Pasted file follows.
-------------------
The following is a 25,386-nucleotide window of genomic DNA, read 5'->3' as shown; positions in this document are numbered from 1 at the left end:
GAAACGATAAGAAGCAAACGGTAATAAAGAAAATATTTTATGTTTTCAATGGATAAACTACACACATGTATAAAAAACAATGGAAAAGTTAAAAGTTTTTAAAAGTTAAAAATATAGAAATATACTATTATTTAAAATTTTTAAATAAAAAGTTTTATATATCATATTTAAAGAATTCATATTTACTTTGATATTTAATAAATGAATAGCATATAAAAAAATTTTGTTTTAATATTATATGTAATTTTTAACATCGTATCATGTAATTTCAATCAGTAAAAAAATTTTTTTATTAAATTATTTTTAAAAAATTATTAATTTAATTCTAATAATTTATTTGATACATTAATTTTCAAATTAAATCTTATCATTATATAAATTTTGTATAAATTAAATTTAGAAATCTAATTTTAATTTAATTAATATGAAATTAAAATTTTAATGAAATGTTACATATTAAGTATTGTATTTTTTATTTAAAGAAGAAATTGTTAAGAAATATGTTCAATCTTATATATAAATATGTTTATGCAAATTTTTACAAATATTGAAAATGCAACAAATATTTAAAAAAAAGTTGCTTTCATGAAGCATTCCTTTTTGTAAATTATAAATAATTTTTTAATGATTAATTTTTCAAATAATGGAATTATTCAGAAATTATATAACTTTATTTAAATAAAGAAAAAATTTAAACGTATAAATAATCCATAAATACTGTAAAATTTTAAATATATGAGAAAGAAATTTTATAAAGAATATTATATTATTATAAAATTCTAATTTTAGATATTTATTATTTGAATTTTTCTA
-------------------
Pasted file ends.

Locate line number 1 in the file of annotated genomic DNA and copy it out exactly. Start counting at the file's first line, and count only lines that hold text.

The following is a 25,386-nucleotide window of genomic DNA, read 5'->3' as shown; positions in this document are numbered from 1 at the left end: